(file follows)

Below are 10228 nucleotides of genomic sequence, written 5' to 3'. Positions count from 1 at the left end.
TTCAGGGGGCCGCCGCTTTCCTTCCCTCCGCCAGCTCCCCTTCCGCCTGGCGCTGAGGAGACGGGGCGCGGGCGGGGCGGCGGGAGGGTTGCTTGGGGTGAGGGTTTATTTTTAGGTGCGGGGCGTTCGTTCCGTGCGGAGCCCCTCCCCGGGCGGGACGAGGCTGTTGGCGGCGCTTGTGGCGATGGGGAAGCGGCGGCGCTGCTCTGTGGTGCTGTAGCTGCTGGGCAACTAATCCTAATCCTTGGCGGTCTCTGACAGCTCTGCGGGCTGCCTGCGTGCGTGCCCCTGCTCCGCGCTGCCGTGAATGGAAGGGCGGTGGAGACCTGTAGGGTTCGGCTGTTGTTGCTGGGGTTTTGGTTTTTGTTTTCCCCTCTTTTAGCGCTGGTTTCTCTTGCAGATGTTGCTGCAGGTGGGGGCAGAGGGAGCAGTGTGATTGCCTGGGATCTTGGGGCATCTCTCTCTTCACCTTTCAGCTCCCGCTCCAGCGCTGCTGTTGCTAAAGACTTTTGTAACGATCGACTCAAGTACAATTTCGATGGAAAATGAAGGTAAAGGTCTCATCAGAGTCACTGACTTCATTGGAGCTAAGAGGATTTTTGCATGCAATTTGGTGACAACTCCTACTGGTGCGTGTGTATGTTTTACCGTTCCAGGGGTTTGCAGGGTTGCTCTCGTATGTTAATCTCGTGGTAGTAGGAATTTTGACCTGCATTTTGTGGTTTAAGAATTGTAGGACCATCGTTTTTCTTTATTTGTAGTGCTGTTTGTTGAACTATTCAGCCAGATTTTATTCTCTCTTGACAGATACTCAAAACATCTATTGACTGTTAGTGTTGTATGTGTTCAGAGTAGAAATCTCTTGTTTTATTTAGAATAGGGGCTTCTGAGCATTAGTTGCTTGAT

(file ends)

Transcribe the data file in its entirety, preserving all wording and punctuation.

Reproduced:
Below are 10228 nucleotides of genomic sequence, written 5' to 3'. Positions count from 1 at the left end.
TTCAGGGGGCCGCCGCTTTCCTTCCCTCCGCCAGCTCCCCTTCCGCCTGGCGCTGAGGAGACGGGGCGCGGGCGGGGCGGCGGGAGGGTTGCTTGGGGTGAGGGTTTATTTTTAGGTGCGGGGCGTTCGTTCCGTGCGGAGCCCCTCCCCGGGCGGGACGAGGCTGTTGGCGGCGCTTGTGGCGATGGGGAAGCGGCGGCGCTGCTCTGTGGTGCTGTAGCTGCTGGGCAACTAATCCTAATCCTTGGCGGTCTCTGACAGCTCTGCGGGCTGCCTGCGTGCGTGCCCCTGCTCCGCGCTGCCGTGAATGGAAGGGCGGTGGAGACCTGTAGGGTTCGGCTGTTGTTGCTGGGGTTTTGGTTTTTGTTTTCCCCTCTTTTAGCGCTGGTTTCTCTTGCAGATGTTGCTGCAGGTGGGGGCAGAGGGAGCAGTGTGATTGCCTGGGATCTTGGGGCATCTCTCTCTTCACCTTTCAGCTCCCGCTCCAGCGCTGCTGTTGCTAAAGACTTTTGTAACGATCGACTCAAGTACAATTTCGATGGAAAATGAAGGTAAAGGTCTCATCAGAGTCACTGACTTCATTGGAGCTAAGAGGATTTTTGCATGCAATTTGGTGACAACTCCTACTGGTGCGTGTGTATGTTTTACCGTTCCAGGGGTTTGCAGGGTTGCTCTCGTATGTTAATCTCGTGGTAGTAGGAATTTTGACCTGCATTTTGTGGTTTAAGAATTGTAGGACCATCGTTTTTCTTTATTTGTAGTGCTGTTTGTTGAACTATTCAGCCAGATTTTATTCTCTCTTGACAGATACTCAAAACATCTATTGACTGTTAGTGTTGTATGTGTTCAGAGTAGAAATCTCTTGTTTTATTTAGAATAGGGGCTTCTGAGCATTAGTTGCTTGAT